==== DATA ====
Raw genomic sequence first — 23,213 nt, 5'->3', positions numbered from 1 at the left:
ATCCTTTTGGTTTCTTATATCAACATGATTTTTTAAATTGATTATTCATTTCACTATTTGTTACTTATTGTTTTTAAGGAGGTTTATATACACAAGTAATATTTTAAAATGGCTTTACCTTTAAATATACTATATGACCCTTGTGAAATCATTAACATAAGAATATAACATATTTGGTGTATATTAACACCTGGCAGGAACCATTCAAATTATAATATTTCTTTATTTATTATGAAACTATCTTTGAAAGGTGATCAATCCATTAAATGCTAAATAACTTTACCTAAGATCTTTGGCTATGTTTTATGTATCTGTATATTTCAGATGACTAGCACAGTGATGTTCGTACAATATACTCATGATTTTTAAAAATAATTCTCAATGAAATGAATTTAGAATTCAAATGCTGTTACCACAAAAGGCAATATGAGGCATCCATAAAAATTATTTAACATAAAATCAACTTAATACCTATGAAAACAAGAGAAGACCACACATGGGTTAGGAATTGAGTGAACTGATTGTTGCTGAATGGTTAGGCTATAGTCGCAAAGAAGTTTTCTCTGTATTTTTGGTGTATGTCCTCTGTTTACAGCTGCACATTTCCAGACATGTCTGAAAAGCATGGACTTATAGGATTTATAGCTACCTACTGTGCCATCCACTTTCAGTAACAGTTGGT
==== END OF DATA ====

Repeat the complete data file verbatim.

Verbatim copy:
Raw genomic sequence first — 23,213 nt, 5'->3', positions numbered from 1 at the left:
ATCCTTTTGGTTTCTTATATCAACATGATTTTTTAAATTGATTATTCATTTCACTATTTGTTACTTATTGTTTTTAAGGAGGTTTATATACACAAGTAATATTTTAAAATGGCTTTACCTTTAAATATACTATATGACCCTTGTGAAATCATTAACATAAGAATATAACATATTTGGTGTATATTAACACCTGGCAGGAACCATTCAAATTATAATATTTCTTTATTTATTATGAAACTATCTTTGAAAGGTGATCAATCCATTAAATGCTAAATAACTTTACCTAAGATCTTTGGCTATGTTTTATGTATCTGTATATTTCAGATGACTAGCACAGTGATGTTCGTACAATATACTCATGATTTTTAAAAATAATTCTCAATGAAATGAATTTAGAATTCAAATGCTGTTACCACAAAAGGCAATATGAGGCATCCATAAAAATTATTTAACATAAAATCAACTTAATACCTATGAAAACAAGAGAAGACCACACATGGGTTAGGAATTGAGTGAACTGATTGTTGCTGAATGGTTAGGCTATAGTCGCAAAGAAGTTTTCTCTGTATTTTTGGTGTATGTCCTCTGTTTACAGCTGCACATTTCCAGACATGTCTGAAAAGCATGGACTTATAGGATTTATAGCTACCTACTGTGCCATCCACTTTCAGTAACAGTTGGT